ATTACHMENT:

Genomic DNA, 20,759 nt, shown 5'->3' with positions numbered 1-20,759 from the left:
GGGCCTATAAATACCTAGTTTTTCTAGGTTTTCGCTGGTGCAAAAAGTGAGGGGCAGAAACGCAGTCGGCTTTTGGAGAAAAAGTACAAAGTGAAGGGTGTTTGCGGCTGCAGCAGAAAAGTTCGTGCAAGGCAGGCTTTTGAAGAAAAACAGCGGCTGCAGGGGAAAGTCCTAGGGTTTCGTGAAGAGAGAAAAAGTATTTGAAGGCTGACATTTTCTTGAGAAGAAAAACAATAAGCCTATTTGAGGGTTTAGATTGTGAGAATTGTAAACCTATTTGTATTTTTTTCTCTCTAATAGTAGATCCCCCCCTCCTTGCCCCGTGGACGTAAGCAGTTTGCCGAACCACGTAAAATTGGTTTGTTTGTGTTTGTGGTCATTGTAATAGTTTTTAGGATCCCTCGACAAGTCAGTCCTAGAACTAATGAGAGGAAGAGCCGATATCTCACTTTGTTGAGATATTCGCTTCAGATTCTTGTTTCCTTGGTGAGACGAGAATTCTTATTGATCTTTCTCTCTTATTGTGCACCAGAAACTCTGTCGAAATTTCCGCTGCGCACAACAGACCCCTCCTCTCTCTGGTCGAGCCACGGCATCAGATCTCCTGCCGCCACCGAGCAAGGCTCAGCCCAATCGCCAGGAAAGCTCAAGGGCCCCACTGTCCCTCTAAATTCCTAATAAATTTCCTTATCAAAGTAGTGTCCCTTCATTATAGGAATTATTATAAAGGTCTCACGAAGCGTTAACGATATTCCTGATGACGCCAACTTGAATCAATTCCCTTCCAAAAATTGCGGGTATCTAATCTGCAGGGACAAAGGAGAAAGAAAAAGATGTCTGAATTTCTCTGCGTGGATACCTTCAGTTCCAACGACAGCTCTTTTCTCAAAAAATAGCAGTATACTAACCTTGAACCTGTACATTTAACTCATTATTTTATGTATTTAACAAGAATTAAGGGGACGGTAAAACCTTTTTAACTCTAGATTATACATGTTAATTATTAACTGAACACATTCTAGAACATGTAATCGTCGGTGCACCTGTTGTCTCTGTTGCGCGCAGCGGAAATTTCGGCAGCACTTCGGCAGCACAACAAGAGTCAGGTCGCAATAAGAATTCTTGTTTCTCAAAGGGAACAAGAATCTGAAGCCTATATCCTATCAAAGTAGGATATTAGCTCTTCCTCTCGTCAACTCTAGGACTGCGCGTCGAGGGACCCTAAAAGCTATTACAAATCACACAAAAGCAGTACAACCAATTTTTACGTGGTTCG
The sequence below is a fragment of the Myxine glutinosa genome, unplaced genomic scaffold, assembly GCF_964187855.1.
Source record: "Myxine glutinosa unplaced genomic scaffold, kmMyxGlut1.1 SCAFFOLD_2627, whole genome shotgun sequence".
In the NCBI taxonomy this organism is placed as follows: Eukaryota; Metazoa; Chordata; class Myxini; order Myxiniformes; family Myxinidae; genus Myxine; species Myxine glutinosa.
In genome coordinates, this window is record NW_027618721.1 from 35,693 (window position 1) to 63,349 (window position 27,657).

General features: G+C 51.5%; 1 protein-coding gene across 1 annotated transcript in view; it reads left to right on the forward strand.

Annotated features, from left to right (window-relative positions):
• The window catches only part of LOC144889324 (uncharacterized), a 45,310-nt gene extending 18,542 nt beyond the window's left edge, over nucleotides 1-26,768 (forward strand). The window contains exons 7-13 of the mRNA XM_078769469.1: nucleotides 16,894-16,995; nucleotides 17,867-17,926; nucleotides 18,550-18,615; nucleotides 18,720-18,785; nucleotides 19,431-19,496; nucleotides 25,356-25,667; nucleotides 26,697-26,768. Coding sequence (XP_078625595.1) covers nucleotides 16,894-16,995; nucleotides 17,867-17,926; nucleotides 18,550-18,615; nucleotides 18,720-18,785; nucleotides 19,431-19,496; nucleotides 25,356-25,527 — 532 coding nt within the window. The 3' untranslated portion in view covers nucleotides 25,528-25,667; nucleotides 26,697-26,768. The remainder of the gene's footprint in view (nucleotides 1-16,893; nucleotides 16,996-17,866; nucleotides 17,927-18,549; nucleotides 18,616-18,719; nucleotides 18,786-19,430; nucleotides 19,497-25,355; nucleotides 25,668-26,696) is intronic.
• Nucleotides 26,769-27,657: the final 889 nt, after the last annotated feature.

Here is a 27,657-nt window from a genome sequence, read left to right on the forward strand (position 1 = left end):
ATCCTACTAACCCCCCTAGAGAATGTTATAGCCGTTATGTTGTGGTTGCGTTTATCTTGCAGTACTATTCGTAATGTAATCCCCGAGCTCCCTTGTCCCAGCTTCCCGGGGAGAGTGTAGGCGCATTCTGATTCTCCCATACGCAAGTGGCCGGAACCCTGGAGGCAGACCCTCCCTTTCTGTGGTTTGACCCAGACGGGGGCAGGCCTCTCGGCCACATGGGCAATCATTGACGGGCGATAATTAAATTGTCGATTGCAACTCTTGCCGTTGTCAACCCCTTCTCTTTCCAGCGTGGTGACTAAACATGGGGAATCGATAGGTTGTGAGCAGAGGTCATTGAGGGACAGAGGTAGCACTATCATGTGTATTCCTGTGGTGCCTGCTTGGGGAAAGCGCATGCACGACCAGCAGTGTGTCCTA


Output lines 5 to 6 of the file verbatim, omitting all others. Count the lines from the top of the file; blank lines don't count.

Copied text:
In the NCBI taxonomy this organism is placed as follows: Eukaryota; Metazoa; Chordata; class Myxini; order Myxiniformes; family Myxinidae; genus Myxine; species Myxine glutinosa.
In genome coordinates, this window is record NW_027618721.1 from 35,693 (window position 1) to 63,349 (window position 27,657).